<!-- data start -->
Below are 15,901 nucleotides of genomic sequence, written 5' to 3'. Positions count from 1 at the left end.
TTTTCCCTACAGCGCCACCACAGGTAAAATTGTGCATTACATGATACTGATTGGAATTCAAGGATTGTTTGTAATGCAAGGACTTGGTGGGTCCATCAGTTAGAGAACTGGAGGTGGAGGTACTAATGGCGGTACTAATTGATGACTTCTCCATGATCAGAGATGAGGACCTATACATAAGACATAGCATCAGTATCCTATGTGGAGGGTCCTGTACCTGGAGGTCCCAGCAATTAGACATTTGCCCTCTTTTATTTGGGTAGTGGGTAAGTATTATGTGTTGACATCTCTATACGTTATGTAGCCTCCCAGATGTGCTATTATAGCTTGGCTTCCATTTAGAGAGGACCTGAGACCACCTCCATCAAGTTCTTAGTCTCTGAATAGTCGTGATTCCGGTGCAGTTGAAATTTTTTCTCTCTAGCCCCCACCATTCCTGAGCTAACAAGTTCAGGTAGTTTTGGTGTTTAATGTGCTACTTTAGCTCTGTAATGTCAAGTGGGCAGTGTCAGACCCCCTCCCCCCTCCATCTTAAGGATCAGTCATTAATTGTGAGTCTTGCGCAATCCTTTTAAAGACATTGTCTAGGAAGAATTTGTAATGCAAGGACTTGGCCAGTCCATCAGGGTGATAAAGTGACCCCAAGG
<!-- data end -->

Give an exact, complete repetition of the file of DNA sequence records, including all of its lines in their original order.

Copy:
Below are 15,901 nucleotides of genomic sequence, written 5' to 3'. Positions count from 1 at the left end.
TTTTCCCTACAGCGCCACCACAGGTAAAATTGTGCATTACATGATACTGATTGGAATTCAAGGATTGTTTGTAATGCAAGGACTTGGTGGGTCCATCAGTTAGAGAACTGGAGGTGGAGGTACTAATGGCGGTACTAATTGATGACTTCTCCATGATCAGAGATGAGGACCTATACATAAGACATAGCATCAGTATCCTATGTGGAGGGTCCTGTACCTGGAGGTCCCAGCAATTAGACATTTGCCCTCTTTTATTTGGGTAGTGGGTAAGTATTATGTGTTGACATCTCTATACGTTATGTAGCCTCCCAGATGTGCTATTATAGCTTGGCTTCCATTTAGAGAGGACCTGAGACCACCTCCATCAAGTTCTTAGTCTCTGAATAGTCGTGATTCCGGTGCAGTTGAAATTTTTTCTCTCTAGCCCCCACCATTCCTGAGCTAACAAGTTCAGGTAGTTTTGGTGTTTAATGTGCTACTTTAGCTCTGTAATGTCAAGTGGGCAGTGTCAGACCCCCTCCCCCCTCCATCTTAAGGATCAGTCATTAATTGTGAGTCTTGCGCAATCCTTTTAAAGACATTGTCTAGGAAGAATTTGTAATGCAAGGACTTGGCCAGTCCATCAGGGTGATAAAGTGACCCCAAGG